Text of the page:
literature

Ian McEwan’s ‘Sweet Tooth’ Delves into the World of Spies and Anti-Communism

Lee Polevoi

As a storyteller, McEwan has few equals. From the novel’s opening lines—“My name is Serena Frome (rhymes with plume) and almost forty years ago I was sent on a secret mission for the British Security Service”—he draws us into the dreary world of Cold War England, circa 1974,  time of internal social and political upheaval. The story purrs along like a well-oiled machine, as Serena falls in love with Tony Canning, a married professor and much older man. The affair ends badly, though not before Canning has set her on an eventful career path with MI5. 

A Toast to Cocktails in Literature

Benjamin Wright

Throughout the works of Russian writers, like Tolstoy and Chekhov, the characters drink vodka like there is no tomorrow, and also wine, as in Tolstoy’s War and Peace. Mead, the delicious honey wine first created by the ancients, played a significant role in Beowulf, with Beowulf, the hero, defending the king’s mead hall against the terrifying beast, Grendel. In works like Steinbeck’s classic moral tale, The Pearl, the featured drink of choice is pulque, a beverage made from the maguey plant’s fermented sap. 

Zadie Smith Lays Claim to a Patch of London in ‘NW’

Lee Polevoi

Throughout NW, Smith demonstrates a deep understanding of the constant ebb and flow of human relationships—between mothers and daughters, between best friends, between a reformed addict determined to stay clean and his flamboyant, drug-using ex-girlfriend.  Even forewarned of an impending tragedy, the reader becomes so absorbed in these characters’ lives that when  calamity does strike, it comes as a breathtaking surprise and with a penetrating sense of loss.

Martin Amis Amongst the Thugs: The World of ‘Lionel Asbo’

Lee Polevoi

What living novelist brings more baggage to the publication of a new book than Martin Amis? Each occasion triggers a recounting of wildly irrelevant details from his past (no need to repeat them here), generating a media frenzy to which Amis often contributes with outspoken views on culture, politics and history. By now (Lionel Asbo is his 13th novel), this frenzy serves not to enlighten but to distract from the work itself. In that respect, Amis remains one of the most consistently interesting and—on a purely sentence-by-sentence level—one of the best writers we have.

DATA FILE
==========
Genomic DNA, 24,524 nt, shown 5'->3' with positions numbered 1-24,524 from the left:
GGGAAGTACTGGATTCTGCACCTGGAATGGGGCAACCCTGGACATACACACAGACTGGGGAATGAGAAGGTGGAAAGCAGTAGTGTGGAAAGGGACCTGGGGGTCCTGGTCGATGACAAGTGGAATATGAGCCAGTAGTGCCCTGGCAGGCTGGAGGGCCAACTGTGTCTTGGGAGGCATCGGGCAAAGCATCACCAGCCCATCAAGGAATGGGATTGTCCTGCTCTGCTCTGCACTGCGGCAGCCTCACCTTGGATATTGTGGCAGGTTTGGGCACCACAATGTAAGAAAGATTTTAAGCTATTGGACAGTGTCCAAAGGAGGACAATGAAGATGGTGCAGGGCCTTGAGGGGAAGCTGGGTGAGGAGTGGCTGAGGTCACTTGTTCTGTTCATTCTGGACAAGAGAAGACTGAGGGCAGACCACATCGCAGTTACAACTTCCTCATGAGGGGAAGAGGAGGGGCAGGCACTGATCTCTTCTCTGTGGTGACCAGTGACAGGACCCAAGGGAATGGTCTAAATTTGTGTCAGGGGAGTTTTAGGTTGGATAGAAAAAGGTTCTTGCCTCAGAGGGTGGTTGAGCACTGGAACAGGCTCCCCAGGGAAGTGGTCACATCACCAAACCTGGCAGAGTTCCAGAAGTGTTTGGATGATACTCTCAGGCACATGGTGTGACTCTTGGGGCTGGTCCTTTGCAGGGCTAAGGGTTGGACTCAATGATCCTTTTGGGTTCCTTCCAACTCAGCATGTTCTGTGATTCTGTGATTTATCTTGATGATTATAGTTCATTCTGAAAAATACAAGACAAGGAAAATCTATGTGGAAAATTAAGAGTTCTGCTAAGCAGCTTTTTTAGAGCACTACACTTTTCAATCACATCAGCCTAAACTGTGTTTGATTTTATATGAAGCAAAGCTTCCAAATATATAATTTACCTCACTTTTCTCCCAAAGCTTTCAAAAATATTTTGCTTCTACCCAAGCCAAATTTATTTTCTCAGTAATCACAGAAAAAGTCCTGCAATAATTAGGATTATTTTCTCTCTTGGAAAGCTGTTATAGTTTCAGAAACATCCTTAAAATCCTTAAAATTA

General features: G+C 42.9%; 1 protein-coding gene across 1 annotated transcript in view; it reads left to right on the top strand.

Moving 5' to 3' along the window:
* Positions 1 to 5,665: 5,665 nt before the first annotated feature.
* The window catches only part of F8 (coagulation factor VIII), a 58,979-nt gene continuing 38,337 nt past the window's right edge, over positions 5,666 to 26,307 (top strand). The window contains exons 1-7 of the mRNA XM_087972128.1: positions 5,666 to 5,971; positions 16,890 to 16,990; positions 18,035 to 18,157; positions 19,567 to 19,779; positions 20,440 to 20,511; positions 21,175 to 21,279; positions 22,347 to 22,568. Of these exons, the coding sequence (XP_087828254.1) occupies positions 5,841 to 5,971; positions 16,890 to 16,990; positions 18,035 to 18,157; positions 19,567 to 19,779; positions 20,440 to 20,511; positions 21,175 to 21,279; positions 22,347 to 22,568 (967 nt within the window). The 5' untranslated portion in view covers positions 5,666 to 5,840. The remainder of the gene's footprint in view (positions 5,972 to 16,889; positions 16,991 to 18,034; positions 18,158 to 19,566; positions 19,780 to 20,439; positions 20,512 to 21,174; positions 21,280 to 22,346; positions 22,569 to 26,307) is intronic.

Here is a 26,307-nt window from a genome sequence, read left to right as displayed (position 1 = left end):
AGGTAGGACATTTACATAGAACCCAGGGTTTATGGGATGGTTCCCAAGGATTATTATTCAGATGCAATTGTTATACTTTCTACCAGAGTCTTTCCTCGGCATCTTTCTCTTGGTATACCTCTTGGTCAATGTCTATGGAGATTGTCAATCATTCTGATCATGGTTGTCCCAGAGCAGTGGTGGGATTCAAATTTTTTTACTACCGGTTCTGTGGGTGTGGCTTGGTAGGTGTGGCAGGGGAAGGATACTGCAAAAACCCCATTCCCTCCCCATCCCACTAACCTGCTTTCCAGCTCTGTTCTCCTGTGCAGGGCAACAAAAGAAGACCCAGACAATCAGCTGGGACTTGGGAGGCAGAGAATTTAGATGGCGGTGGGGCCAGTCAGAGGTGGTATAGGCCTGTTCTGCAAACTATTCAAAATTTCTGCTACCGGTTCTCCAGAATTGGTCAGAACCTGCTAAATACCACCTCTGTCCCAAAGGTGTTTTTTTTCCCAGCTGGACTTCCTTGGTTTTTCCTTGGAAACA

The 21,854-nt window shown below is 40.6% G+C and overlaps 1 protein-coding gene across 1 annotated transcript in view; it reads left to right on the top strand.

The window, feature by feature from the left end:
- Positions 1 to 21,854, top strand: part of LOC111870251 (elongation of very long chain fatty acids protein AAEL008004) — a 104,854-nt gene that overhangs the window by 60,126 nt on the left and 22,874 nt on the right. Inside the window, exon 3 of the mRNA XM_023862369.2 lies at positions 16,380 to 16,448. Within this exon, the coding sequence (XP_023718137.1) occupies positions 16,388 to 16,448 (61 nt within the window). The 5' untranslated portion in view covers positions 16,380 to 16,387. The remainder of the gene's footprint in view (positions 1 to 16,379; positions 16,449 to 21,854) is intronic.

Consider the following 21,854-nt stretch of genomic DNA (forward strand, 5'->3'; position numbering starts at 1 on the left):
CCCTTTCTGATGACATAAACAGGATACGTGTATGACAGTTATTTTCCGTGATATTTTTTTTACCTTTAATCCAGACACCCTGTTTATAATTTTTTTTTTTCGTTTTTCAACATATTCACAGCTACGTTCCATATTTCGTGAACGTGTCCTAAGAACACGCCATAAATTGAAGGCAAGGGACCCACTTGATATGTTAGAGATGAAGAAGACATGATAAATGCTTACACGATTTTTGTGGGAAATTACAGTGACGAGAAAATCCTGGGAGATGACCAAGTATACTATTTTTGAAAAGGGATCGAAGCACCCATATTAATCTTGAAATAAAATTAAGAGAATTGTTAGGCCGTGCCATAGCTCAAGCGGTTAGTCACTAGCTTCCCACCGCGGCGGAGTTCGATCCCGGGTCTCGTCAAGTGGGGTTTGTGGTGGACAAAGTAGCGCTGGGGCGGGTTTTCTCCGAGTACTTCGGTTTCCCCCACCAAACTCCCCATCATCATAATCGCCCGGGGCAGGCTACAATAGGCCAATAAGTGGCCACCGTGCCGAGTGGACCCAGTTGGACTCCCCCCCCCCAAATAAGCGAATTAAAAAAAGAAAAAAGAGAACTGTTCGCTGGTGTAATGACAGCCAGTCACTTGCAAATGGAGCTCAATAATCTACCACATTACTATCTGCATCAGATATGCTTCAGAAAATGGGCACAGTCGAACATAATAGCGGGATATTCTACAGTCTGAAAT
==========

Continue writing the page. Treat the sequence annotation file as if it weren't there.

The Life and Death of David Foster Wallace

Lee Polevoi

In Every Love Story is a Ghost Story, a sympathetic and engrossing biography of David Foster Wallace, literary journalist D.T. Max deftly outlines the early years of the writer’s life, from his birth in Ithaca, New York, growing up in Champaign, Illinois, where he became a promising junior tennis player, to his education (with a double major in English and philosophy) at Amherst College. The novel he wrote for his senior thesis, The Broom of the System, was published when Wallace was 25 years old, launching a career that went on to see creation of a range of exceptional works of fiction and nonfiction.

All About Me: How Memoirs Became the Literature of Choice

Veronica Giannotta

Memoirs are the great equalizer of writing. In a genre utterly non-denominational, there is room for any story in any pattern of prose. The Christian Science Monitor reports that memoirs have seen sales increase from $170 million to $270 million since 1999. Most nonfiction MFA writing programs are geared substantially towards the genre; Hunter College even requires prospective students to submit a memoir proposal as part of their application. 

John Lanchester Explores Money, Character and Destiny in ‘Capital’

Lee Polevoi

British author John Lanchester displays an impressive range of skills in his books—from a gourmand/serial killer’s disturbing confessions in his first novel, The Debt to Pleasure, to a beguiling memoir Family Romance and an incisive examination of the global economic crisis in IOU: Why Everyone Owes Everyone and No One can Pay! Lanchester’s interest in the global economy bears full fruit in Capital, the finest novel yet from this hugely talented writer.

Jonathan Raban, American

Lee Polevoi

Throughout a long career of travel writing and literary journalism, the British writer Jonathan Raban has expertly blended the personal with the public in a tone that’s never vain or self-aggrandizing. From the relative exuberance of young adulthood in Coasting—about a solo sailboat trip around the coast of England—to the mature, battered-by-life expatriate in Passage to Juneau—another sea journey through the Inside Passage and up to Alaska—we gladly follow his spiritual journeys through whatever territory he chooses to take us. In Driving Home, a bountiful new collection of essays, Raban can also lay claim to being an astute observer of the American scene.

 

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